As a result, it has the most aggressive clinical trial course. If left untreated, the median survival after diagnosis is only two to four months. 

Small cell lung cancer is more aggressive than non-small cell lung cancer, and it grows more rapidly and quickly. In addition, the brain, bones, and gastrointestinal tract are the most common sites of small cell lung cancer metastasis. 

The critical difference between the malignancies of small cell lung cancer and non-small cell lung cancer is that small cell lung cancer has neuroendocrine characteristics. 

On the other hand, non-small cell lung cancer is non-neuroendocrine. This means that small cell lung cancer can receive signals from neurons and release hormones into the blood, but non-small cell lung cancer can’t receive alerts. 

Non-Small Cell Lung Cancer

Non-small cell lung cancer is a common type of lung cancer, and it begins when the healthy cells in the lungs begin to grow uncontrollably. As a result, it forms a mass known as a tumor. 

This tumor can start anywhere in the lungs and terms as cancerous or benign. However, this cancer is malignant and can spread to other parts of the body. 

On the other hand, benign cancer can grow, but it can’t spread to other body parts. This is because non-small cell lung cancer begins in the epithelial cells. Non-small cell lung cancer is further subdivided into three main types:

  • Adenocarcinoma – Approximately 40% of lung cancer is adenocarcinoma, and these tumors start in the cells that produce mucus. 
  • Squamous cell carcinoma – This type of non-small cell lung cancer develops in the cells that line the airways. 
  • Large cell carcinoma – This type of non-small cell lung cancer develops in all the cells, except cells that produce mucus and line the airways.   

Also: Drugs approved for non-small cell lung cancer treatment: Erlonat 150 Mg, Geffy 250 Mg, Krypton Erlotinib 150 Mg, etc.  

The Stages of Lung Cancer(Small Cell):

1 – In the first stage, cancer is diagnosed in the lungs but has not spread outside the lung. 

2 – Cancer is found in the lungs and nearby lymph nodes in the second stage. 

3 – The third stage, cancer is found in the lungs and lymph nodes in the middle of the chest. Stage 3 is subdivided into two:

  • Cancer is located in the lymph nodes but on the same side of the chest where cancer first started growing. 
  • Cancer is located in the lymph nodes but on the opposite side of the chest. 

Stage 4 Lung Cancer – In the fourth stage, cancer is found on both sides of the lungs, areas around the lungs, and distant organs. Now cancer has spread to the most potential.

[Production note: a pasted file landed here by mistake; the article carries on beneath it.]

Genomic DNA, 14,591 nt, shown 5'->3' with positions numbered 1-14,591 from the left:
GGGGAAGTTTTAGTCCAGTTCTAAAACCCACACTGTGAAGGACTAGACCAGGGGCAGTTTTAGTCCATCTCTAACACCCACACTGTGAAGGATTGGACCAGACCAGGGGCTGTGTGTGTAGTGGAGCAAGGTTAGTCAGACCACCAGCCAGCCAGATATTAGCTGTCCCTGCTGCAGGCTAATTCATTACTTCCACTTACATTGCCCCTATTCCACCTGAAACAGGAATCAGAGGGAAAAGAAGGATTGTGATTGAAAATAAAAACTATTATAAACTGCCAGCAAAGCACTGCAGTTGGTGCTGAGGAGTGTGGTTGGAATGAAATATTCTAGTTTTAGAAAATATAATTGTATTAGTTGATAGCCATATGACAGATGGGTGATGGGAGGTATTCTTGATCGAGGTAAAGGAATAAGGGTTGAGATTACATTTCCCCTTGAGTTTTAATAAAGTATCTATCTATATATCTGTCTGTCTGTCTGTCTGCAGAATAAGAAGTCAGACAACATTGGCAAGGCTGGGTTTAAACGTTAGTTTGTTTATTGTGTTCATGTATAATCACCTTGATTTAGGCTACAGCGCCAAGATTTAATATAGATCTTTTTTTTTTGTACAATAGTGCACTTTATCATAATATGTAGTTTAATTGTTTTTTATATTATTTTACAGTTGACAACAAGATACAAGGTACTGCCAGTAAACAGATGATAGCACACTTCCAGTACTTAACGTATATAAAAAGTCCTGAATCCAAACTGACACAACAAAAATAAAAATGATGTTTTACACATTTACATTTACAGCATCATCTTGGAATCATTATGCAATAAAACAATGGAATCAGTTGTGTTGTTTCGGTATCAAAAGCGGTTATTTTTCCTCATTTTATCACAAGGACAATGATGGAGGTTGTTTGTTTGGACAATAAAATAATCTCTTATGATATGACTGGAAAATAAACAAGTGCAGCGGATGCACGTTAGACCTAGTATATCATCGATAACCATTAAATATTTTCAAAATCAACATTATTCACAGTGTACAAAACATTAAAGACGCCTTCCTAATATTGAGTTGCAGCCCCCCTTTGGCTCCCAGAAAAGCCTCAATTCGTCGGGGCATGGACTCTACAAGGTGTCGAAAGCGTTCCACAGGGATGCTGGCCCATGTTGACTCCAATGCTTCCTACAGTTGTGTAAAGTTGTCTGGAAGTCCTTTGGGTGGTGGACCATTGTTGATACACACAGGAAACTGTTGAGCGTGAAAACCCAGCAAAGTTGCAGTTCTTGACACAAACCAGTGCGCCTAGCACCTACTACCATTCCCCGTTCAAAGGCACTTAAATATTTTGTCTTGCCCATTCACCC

How is Lung Cancer Prevented?

There are pieces of evidence that suggest that lung cancer results from damage to genes in the lung cells. This damage allows the cancer cells to grow uncontrollably and eventually leads to the development of cancer. 

The exact cause of lung cancer is not known. Various risk factors are in relation with the development of this disease. Tobacco exposure is the primary risk factor. 

People who smoke are 25 times more likely to develop lung cancer than those who do not smoke. The association between tobacco smoke is strongest with small cell lung cancer. 

It is estimated that 98% of patients suffering from small cell lung cancer are smokers who have a history of cigarette smoking. The risk of developing cancer depends on an individual’s age, who started smoking, how long they smoked, and the number of cigarettes smoked. 

Studies also suggest that people who don’t smoke but have been breathing in other’s tobacco smoke are also at risk of developing lung cancer. 

Tobacco exposure is the most potent risk factor for lung cancer. Besides that, radiation exposure, air pollution, steel, and coal gas also increase the risk of developing cancer. Sometimes, factors like family history can also cause this disease.  

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Photo of author Janet Fudge
Janet Fudge is a highly skilled and experienced pharmacologist who serves as a contributing writer for With a strong academic background from a premier US University and a passion for helping others, Janet has become a trusted voice in the pharmaceutical world. After completing her Doctor of Pharmacy degree, Janet embarked on a successful career in the pharmaceutical industry, working with various clients, including hospitals, retail pharmacies, and drug manufacturers. Her in-depth knowledge of pharmacology and dedication to patient-centered care has led her to excel in her field. As a writer for, Janet uses her wealth of expertise to provide readers with accurate, reliable, and up-to-date information on various topics related to medicine and healthcare. Her engaging writing style and ability to break down complex topics into easily digestible content make her a valuable resource for healthcare professionals and the general public.